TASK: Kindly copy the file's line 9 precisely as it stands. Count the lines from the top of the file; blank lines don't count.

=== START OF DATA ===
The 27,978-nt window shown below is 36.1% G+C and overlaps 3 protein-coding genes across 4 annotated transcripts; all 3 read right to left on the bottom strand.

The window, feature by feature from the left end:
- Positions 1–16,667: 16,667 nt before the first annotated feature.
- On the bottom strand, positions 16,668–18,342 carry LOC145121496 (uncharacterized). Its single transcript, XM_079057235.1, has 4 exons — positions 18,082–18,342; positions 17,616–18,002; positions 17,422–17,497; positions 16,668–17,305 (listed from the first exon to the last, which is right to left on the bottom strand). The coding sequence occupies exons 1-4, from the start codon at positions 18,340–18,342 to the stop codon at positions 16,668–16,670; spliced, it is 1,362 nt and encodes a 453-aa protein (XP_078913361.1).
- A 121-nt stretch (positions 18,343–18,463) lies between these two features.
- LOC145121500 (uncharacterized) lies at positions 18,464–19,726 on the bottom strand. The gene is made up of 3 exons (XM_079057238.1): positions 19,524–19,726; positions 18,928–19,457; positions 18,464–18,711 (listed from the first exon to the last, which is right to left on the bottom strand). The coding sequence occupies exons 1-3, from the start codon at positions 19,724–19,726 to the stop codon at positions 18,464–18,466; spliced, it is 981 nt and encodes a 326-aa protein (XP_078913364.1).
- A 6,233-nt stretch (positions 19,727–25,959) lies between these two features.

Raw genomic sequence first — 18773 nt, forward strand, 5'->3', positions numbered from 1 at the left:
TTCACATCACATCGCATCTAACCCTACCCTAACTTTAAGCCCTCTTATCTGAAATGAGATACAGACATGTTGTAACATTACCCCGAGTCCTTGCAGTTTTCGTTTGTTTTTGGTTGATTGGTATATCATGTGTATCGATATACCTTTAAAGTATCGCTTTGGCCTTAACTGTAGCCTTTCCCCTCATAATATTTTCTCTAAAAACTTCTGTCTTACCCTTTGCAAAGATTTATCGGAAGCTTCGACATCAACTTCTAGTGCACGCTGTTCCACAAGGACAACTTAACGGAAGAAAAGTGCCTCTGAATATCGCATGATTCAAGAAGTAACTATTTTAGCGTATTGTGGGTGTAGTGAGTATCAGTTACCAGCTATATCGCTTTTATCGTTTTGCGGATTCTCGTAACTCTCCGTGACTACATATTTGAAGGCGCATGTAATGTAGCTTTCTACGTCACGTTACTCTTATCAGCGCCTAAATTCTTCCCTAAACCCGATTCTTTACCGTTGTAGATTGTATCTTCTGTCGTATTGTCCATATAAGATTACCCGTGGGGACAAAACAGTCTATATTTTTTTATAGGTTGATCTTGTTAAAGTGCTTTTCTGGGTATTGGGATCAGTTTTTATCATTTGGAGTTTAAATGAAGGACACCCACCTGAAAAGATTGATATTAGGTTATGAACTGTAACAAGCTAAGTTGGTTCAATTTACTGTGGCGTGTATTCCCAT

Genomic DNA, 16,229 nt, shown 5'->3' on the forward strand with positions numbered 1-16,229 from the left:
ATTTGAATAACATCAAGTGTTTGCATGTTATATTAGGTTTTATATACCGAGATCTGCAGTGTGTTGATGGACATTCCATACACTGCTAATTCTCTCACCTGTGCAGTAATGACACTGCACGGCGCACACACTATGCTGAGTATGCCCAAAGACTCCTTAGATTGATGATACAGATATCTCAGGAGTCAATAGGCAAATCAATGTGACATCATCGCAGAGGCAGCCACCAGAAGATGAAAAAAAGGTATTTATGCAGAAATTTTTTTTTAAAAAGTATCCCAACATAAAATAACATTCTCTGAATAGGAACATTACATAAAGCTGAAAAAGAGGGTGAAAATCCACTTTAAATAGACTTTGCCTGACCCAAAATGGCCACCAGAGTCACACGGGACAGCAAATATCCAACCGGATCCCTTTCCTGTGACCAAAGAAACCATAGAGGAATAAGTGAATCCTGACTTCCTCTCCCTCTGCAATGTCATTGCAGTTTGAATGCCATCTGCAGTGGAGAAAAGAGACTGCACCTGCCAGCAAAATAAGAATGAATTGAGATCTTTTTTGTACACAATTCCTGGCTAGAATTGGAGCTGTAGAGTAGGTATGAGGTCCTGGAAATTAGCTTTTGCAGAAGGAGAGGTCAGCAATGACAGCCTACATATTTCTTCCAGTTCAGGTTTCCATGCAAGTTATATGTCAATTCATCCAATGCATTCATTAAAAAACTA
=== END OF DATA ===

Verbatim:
TTCACATCACATCGCATCTAACCCTACCCTAACTTTAAGCCCTCTTATCTGAAATGAGATACAGACATGTTGTAACATTACCCCGAGTCCTTGCAGTTTTCGTTTGTTTTTGGTTGATTGGTATATCATGTGTATCGATATACCTTTAAAGTATCGCTTTGGCCTTAACTGTAGCCTTTCCCCTCATAATATTTTCTCTAAAAACTTCTGTCTTACCCTTTGCAAAGATTTATCGGAAGCTTCGACATCAACTTCTAGTGCACGCTGTTCCACAAGGACAACTTAACGGAAGAAAAGTGCCTCTGAATATCGCATGATTCAAGAAGTAACTATTTTAGCGTATTGTGGGTGTAGTGAGTATCAGTTACCAGCTATATCGCTTTTATCGTTTTGCGGATTCTCGTAACTCTCCGTGACTACATATTTGAAGGCGCATGTAATGTAGCTTTCTACGTCACGTTACTCTTATCAGCGCCTAAATTCTTCCCTAAACCCGATTCTTTACCGTTGTAGATTGTATCTTCTGTCGTATTGTCCATATAAGATTACCCGTGGGGACAAAACAGTCTATATTTTTTTATAGGTTGATCTTGTTAAAGTGCTTTTCTGGGTATTGGGATCAGTTTTTATCATTTGGAGTTTAAATGAAGGACACCCACCTGAAAAGATTGATATTAGGTTATGAACTGTAACAAGCTAAGTTGGTTCAATTTACTGTGGCGTGTATTCCCAT